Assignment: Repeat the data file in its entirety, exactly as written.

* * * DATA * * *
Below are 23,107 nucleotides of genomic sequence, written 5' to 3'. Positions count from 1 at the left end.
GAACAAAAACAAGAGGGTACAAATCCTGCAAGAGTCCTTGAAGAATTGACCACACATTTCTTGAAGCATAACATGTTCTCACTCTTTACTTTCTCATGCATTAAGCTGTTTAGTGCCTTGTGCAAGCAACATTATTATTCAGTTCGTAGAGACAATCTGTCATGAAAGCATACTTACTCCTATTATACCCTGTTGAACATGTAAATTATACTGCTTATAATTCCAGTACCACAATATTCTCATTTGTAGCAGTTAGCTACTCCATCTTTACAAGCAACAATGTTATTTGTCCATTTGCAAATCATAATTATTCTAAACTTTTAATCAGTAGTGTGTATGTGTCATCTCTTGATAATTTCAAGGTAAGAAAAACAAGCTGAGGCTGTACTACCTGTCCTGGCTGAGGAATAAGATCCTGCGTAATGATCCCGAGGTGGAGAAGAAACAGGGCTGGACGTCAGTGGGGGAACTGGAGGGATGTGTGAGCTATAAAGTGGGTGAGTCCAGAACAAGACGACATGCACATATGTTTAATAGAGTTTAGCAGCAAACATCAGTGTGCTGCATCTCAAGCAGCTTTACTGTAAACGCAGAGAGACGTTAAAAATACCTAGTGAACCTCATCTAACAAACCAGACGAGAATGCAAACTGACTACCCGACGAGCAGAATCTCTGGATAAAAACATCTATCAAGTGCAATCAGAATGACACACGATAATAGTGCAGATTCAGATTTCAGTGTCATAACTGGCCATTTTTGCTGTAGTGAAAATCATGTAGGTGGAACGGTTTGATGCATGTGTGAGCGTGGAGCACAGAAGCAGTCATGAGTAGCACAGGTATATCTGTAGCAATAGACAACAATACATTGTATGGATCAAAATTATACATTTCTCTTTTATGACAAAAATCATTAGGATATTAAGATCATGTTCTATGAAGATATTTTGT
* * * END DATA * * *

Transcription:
Below are 23,107 nucleotides of genomic sequence, written 5' to 3'. Positions count from 1 at the left end.
GAACAAAAACAAGAGGGTACAAATCCTGCAAGAGTCCTTGAAGAATTGACCACACATTTCTTGAAGCATAACATGTTCTCACTCTTTACTTTCTCATGCATTAAGCTGTTTAGTGCCTTGTGCAAGCAACATTATTATTCAGTTCGTAGAGACAATCTGTCATGAAAGCATACTTACTCCTATTATACCCTGTTGAACATGTAAATTATACTGCTTATAATTCCAGTACCACAATATTCTCATTTGTAGCAGTTAGCTACTCCATCTTTACAAGCAACAATGTTATTTGTCCATTTGCAAATCATAATTATTCTAAACTTTTAATCAGTAGTGTGTATGTGTCATCTCTTGATAATTTCAAGGTAAGAAAAACAAGCTGAGGCTGTACTACCTGTCCTGGCTGAGGAATAAGATCCTGCGTAATGATCCCGAGGTGGAGAAGAAACAGGGCTGGACGTCAGTGGGGGAACTGGAGGGATGTGTGAGCTATAAAGTGGGTGAGTCCAGAACAAGACGACATGCACATATGTTTAATAGAGTTTAGCAGCAAACATCAGTGTGCTGCATCTCAAGCAGCTTTACTGTAAACGCAGAGAGACGTTAAAAATACCTAGTGAACCTCATCTAACAAACCAGACGAGAATGCAAACTGACTACCCGACGAGCAGAATCTCTGGATAAAAACATCTATCAAGTGCAATCAGAATGACACACGATAATAGTGCAGATTCAGATTTCAGTGTCATAACTGGCCATTTTTGCTGTAGTGAAAATCATGTAGGTGGAACGGTTTGATGCATGTGTGAGCGTGGAGCACAGAAGCAGTCATGAGTAGCACAGGTATATCTGTAGCAATAGACAACAATACATTGTATGGATCAAAATTATACATTTCTCTTTTATGACAAAAATCATTAGGATATTAAGATCATGTTCTATGAAGATATTTTGT